In How to Build Muscle Part IV we discussed the importance of your overall diet plan and how it’ll help you achieve your goal of building muscle. In How to Build Muscle Part V, we will discuss the importance of rest and recovery after working out.
Your Rest and Recovery
After reading so many different guides on how to build muscle, the importance of rest and recovery seems to show up over and over again. So, to ensure that we don’t miss out every requirement for building muscle, we’re going to cover it here.
“You don’t grow in the gym, you grow out of it.”
You must believe and have faith in this statement. A lot of men make one of the biggest mistakes when trying to build muscle – they believe that more is better. More exercises, more sets, more workouts, 7 days a week will lead to more muscle gains. These men are wrong!
While working out, you’re not actually building muscle. In fact, you are breaking down your muscles for the purpose of having them repair themselves to be bigger and stronger than they previously were. To put it simply, it works like this:
When you’re in the gym, working out, you’re signalling to your body to start the muscle building process. Your body detects that it’s being forced to perform work (weight training), and by progressively increasing the amount of work it’s being forced to do (progressive overload), the body realises that in order to keep up and survive, it is going to have to compensate by getting bigger and stronger. And in order to do this, it also needs all of the dietary requirements; calories, protein, fat, carbs etc. Hence, this is why your diet and weight training combined are essential when making this whole process work.
However, rest and recovery also needs to be included into this process. Even if you have the best weight training program that’s focused on progression and a diet plan that provides your body with everything it needs to build muscle, it still needs to be given time to perform all this work. Not only do your muscles need time to recover, but the entire nervous system needs time to recover.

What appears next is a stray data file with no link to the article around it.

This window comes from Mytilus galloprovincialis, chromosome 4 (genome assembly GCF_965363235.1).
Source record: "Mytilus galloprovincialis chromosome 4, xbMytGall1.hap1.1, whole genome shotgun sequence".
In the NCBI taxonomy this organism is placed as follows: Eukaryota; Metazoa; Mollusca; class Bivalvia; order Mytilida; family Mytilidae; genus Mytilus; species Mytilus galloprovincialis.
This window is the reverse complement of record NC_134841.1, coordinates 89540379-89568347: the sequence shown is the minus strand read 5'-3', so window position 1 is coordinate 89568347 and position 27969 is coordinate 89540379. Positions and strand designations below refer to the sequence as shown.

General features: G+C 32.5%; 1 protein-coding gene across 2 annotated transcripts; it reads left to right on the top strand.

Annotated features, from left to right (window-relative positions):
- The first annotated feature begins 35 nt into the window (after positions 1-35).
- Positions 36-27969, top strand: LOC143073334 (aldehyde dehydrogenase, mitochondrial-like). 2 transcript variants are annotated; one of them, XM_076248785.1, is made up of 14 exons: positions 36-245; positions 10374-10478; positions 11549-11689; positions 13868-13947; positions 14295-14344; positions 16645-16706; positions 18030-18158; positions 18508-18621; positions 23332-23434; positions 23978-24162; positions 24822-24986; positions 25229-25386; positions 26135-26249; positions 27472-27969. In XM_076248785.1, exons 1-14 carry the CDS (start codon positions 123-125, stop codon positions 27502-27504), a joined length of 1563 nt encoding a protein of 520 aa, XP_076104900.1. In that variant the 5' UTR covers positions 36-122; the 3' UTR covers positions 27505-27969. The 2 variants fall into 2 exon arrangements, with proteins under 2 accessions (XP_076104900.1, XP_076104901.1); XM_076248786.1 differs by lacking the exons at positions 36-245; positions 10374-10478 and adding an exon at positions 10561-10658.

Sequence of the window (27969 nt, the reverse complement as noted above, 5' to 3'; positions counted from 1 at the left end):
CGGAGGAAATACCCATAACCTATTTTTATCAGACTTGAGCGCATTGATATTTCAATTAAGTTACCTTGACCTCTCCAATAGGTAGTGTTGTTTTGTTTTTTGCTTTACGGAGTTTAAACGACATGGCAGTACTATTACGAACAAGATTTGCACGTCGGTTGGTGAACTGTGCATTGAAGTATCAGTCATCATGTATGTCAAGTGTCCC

So how do you ensure that you’re giving your body the time it needs to recover? To answer this question we provide you with some basic guidelines for you to follow below:
Never weight train more than 2 days in a row – It doesn’t matter what body parts are being trained on those 2 days. You should not work out more than 2 days in a row. In How to Build Muscle Part III, in the sample program you’ll notice that it was 2 days on, 1 day off, 2 days on, 2 days off.
Make sure that you have at least 3 days off per week
Make sure that you have a maximum of 4 weight training workouts per week
On your off days, it’s ok to do nothing active at all – On these days you’re giving your body a chance to recover from intense exercise. Performing any sort of intense exercise on your off days defeats the whole point of having them.
Weight training workouts should be kept to about 45 minutes to 1 hour – There’s no need to spend hours each day down the gym
Sleep, sleep, sleep – Ideally you should be getting at least 8 – 10 hours sleep every single night. If you can’t, feel free to take a nap whenever you can. Just do everything you can to get as much sleep as possible – your body will definitely need it, and not getting enough of it will definitely affect your results.
Take 1 full week off from weight training every 3 months – When you come back from that week off, rather than picking up where you left off, spend two weeks gradually working back to where you were at. For example, use 80% of the weights you were using the first week, 90% the next week, and go back to 100% the week after that. Then, go back to trying to progress as frequently as possible.
What to Look Forward to in Part VI
Next we’ll cover the importance of consistency; time and tracking progress that’ll help you achieve your muscle building goals.